Kōrero: Geology – overview

Sea levels in the last 20,000 years

Sea levels in the last 20,000 years

Worldwide, the climate gradually warmed and ended the last ice age. Melting ice caused the sea level to rise to about 1 metre above its present level 7,000 years ago. It then dropped to its present level. This graph shows the changing sea level around New Zealand, based on 82 data points from eight sites around the coast. There have been minor fluctuations over the last 7,000 years, but all less than 0.5 metre.

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Te Ara - The Encyclopedia of New Zealand

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Source: J. G. Gibb, ‘New Zealand regional Holocene eustatic sea-level curve and its application to determination of vertical tectonic movements.’ Royal Society of New Zealand Bulletin 24 (1986): 377–395, with additional data from David Lowe (University of Waikato)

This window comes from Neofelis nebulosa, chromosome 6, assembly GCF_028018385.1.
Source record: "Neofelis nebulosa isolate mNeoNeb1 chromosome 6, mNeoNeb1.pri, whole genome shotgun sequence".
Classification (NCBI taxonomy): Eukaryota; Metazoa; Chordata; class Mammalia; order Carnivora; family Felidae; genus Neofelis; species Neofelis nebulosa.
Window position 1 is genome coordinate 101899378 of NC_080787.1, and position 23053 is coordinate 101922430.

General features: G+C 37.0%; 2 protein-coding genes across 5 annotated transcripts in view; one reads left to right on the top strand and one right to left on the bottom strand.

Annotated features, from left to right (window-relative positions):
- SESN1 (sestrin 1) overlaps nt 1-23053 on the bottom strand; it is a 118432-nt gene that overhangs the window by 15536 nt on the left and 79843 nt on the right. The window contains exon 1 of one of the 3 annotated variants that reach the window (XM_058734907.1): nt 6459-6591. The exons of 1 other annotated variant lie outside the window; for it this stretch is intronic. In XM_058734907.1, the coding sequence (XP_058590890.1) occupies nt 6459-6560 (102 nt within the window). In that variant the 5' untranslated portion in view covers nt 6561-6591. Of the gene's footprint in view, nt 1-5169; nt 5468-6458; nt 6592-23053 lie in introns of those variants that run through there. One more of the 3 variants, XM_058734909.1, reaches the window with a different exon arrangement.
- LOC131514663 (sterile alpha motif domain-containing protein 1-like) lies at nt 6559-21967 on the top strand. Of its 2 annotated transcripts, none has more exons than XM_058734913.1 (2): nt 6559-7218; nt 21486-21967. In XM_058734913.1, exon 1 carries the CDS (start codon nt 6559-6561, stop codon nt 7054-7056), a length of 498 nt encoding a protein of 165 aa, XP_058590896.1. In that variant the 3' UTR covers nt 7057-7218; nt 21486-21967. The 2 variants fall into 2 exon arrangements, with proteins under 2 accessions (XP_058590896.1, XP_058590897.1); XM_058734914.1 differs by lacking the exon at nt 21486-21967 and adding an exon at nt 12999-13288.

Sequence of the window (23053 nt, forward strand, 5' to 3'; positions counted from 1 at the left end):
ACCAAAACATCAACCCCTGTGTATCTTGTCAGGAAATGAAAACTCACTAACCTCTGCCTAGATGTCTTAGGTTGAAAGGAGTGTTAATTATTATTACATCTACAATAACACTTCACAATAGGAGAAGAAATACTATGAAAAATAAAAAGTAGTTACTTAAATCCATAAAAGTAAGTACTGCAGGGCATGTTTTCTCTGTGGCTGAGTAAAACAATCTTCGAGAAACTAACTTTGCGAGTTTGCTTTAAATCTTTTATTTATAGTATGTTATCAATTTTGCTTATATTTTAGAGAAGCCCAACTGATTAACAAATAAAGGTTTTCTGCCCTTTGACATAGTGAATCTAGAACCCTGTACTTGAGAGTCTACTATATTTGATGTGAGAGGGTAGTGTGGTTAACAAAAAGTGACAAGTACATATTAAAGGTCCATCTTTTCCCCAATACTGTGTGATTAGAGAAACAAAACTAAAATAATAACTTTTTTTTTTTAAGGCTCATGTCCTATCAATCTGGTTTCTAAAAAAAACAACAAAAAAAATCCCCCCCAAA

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Te tuhi tohutoro mō tēnei whārangi:

Eileen McSaveney and Simon Nathan, 'Geology – overview - Holocene – the last 10,000 years', Te Ara - the Encyclopedia of New Zealand, http://www.TeAra.govt.nz/mi/graph/8402/sea-levels-in-the-last-20000-years (accessed 11 August 2022)

He kōrero nā Eileen McSaveney and Simon Nathan, i tāngia i te 12 Jun 2006